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These 35,000 Walruses Are Suffering From Climate Change — And That's Just The Tip Of The Iceberg

<p>Corey Accardo, AP/NOAA</p>

A staggering sight was photographed on Saturday, September 27 as biologists witnessed roughly 35,000 Pacific walruses gathered on the shore about five miles north of Point Lay, Alaska.

(Corey Accardo, AP/NOAA)

The National Oceanic and Atmospheric Administration conducted the survey, and the amount of walruses was over triple the amount seen in the same area this time last year. In September of 2013, the number of walruses observed near Point Lay was estimated to be between 8,000 and 10,000.

(Corey Accardo, AP/NOAA)

The drastic increase in resting walrus numbers is a grave concern, as it is probable that climate change is responsible. A decrease in the amount of floating ice in the Chukchi Sea has forced more walruses to find rest on dry land. "The massive concentration of walruses onshore - when they should be scattered broadly in ice-covered waters - is just one example of the impacts of climate change on the distribution of marine species in the Arctic," said Margaret Williams, the director of the World Wildlife Fund's Arctic program, in a statement to the Associated Press. "The walruses are telling us what the polar bears have told us and what many indigenous people have told us in the high Arctic, and that is that the Arctic environment is changing extremely rapidly and it is time for the rest of the world to take notice and also to take action to address the root causes of climate change."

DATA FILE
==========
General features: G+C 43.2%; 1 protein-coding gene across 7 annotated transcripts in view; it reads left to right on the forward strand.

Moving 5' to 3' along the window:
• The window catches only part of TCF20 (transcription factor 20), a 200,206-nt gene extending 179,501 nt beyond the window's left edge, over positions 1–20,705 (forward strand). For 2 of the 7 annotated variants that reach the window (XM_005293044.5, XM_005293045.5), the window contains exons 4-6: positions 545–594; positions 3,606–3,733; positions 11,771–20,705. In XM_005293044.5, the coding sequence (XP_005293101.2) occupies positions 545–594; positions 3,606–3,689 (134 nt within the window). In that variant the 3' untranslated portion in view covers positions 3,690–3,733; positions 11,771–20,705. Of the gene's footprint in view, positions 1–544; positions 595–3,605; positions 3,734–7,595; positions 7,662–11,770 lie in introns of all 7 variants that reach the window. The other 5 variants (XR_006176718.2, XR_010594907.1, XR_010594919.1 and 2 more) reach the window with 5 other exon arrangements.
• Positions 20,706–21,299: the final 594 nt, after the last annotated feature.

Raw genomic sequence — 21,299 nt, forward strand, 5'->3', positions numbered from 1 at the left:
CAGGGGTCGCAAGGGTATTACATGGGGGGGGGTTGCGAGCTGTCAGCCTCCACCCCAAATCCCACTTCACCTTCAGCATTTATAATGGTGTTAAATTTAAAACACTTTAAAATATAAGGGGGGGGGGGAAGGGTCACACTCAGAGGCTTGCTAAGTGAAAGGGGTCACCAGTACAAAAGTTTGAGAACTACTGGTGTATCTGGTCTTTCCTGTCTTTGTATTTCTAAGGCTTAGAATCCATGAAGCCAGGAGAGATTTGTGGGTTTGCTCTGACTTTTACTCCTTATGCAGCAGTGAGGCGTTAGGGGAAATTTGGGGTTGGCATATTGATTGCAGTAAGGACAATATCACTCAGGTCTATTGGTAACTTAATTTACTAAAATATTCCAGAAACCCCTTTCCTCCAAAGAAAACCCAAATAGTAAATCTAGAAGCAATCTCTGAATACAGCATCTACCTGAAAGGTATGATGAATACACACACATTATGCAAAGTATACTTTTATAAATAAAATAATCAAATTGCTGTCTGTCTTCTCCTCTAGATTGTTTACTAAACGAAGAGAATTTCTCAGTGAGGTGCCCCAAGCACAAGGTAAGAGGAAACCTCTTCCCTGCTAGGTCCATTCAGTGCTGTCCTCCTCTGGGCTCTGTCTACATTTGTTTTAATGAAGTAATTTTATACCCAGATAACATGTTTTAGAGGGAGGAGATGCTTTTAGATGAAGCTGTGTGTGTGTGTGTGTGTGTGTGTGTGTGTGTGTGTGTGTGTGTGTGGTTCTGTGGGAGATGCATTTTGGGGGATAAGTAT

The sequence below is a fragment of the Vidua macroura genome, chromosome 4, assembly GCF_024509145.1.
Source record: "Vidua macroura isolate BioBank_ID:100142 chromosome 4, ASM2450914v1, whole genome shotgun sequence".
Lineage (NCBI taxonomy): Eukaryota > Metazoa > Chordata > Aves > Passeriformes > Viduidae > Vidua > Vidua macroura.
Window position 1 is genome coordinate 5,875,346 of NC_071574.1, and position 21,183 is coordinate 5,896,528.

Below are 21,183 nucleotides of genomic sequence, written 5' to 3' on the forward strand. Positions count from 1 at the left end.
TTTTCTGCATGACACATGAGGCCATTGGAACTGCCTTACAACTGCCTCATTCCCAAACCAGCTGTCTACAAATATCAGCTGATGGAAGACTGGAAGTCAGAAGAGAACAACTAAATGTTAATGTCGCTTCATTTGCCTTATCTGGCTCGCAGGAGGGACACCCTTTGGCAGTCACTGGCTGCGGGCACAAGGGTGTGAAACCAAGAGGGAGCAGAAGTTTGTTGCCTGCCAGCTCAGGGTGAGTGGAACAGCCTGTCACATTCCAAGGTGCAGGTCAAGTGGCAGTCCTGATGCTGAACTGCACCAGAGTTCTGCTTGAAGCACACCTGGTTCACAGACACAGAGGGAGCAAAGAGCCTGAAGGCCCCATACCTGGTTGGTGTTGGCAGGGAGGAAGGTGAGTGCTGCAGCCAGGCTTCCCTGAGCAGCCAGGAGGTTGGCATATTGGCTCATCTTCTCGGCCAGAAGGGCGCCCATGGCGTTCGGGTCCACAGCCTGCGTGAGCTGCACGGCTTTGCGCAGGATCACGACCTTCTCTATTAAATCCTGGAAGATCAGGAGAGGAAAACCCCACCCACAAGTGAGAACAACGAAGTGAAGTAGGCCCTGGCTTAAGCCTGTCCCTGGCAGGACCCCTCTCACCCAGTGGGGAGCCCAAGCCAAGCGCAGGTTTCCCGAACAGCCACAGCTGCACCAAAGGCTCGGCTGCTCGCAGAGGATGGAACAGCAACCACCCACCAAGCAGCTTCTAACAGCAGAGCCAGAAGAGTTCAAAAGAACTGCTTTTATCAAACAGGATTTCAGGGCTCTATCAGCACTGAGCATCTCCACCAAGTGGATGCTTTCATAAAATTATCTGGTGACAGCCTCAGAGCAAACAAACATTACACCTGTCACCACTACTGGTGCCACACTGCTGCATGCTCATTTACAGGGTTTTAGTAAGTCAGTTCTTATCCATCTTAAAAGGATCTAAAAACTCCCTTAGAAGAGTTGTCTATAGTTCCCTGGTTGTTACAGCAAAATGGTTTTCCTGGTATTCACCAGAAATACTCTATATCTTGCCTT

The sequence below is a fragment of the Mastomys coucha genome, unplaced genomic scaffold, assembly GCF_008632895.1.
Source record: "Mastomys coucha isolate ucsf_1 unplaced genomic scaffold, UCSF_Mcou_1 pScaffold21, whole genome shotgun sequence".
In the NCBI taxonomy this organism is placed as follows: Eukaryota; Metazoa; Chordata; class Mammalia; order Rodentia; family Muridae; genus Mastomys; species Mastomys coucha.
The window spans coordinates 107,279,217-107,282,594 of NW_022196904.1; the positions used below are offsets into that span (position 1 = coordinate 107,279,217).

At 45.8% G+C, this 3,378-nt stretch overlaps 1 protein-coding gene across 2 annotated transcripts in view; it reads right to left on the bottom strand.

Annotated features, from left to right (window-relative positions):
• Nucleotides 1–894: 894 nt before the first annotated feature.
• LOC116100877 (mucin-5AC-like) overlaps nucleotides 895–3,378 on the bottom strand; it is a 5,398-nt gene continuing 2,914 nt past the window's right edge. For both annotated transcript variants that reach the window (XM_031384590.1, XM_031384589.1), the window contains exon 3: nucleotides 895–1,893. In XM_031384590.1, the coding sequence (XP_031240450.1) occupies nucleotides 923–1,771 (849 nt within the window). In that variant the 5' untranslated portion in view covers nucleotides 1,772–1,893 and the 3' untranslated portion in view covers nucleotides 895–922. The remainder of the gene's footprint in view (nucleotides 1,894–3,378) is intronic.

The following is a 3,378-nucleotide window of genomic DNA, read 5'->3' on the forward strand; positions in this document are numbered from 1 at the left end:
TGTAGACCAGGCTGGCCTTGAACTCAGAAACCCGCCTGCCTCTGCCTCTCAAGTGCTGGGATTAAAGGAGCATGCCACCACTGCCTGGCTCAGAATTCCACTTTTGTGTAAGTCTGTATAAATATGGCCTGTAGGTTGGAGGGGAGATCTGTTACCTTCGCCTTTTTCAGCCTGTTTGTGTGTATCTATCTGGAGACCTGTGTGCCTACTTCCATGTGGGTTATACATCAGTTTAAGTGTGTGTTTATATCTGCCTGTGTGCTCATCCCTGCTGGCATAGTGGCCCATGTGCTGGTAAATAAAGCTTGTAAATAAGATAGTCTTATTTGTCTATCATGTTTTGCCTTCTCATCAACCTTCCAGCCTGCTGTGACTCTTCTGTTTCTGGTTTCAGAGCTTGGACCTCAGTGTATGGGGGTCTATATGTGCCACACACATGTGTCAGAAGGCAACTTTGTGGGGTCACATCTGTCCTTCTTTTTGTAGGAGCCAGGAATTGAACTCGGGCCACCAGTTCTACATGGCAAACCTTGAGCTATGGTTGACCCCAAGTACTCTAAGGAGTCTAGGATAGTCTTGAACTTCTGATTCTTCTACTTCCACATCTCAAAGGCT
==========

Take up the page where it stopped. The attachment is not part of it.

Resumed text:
Sea ice in the Chukchi Sea has been in decline for decades - the US Geological Survey says that "in 6 of the last 9 years, the Chukchi Sea shelf was ice-free-with periods of no ice cover extending from 1 week to as much as 2.5 months. In contrast, there was always some ice over the Chukchi Sea shelf in all of the previous 20 years."

(Corey Accardo, AP/NOAA)

Not having enough floating ice to rest on can be dangerous for walruses. "With less sea ice, walruses will likely spend more time on shore haulouts along the Russian and Alaskan coasts where foraging trips may be more limited to foraging grounds nearby. Calves and yearlings suffer increased mortality on terrestrial haulouts when disturbances cause the herd to panic and rush to the water running over and crushing the smaller animals," the Alaska Department of Fish and Game writes. The loss of sea ice also means that walrus mothers cannot leave their young on the floating ice in order to find food, thereby greatly reducing foraging opportunities for the species.

It's possible that stampeding has already caused considerable fatalities at Point Lay. US Fish and Wildlife Service spokesperson Andrea Medeiros said that the agency was assembling a necropsy team to determine the cause of death behind roughly 50 walrus carcasses that have been spotted on the beach.

In the midst of this sea ice crisis, the US Fish and Wildlife Service is currently considering listing the Pacific walrus as an endangered species.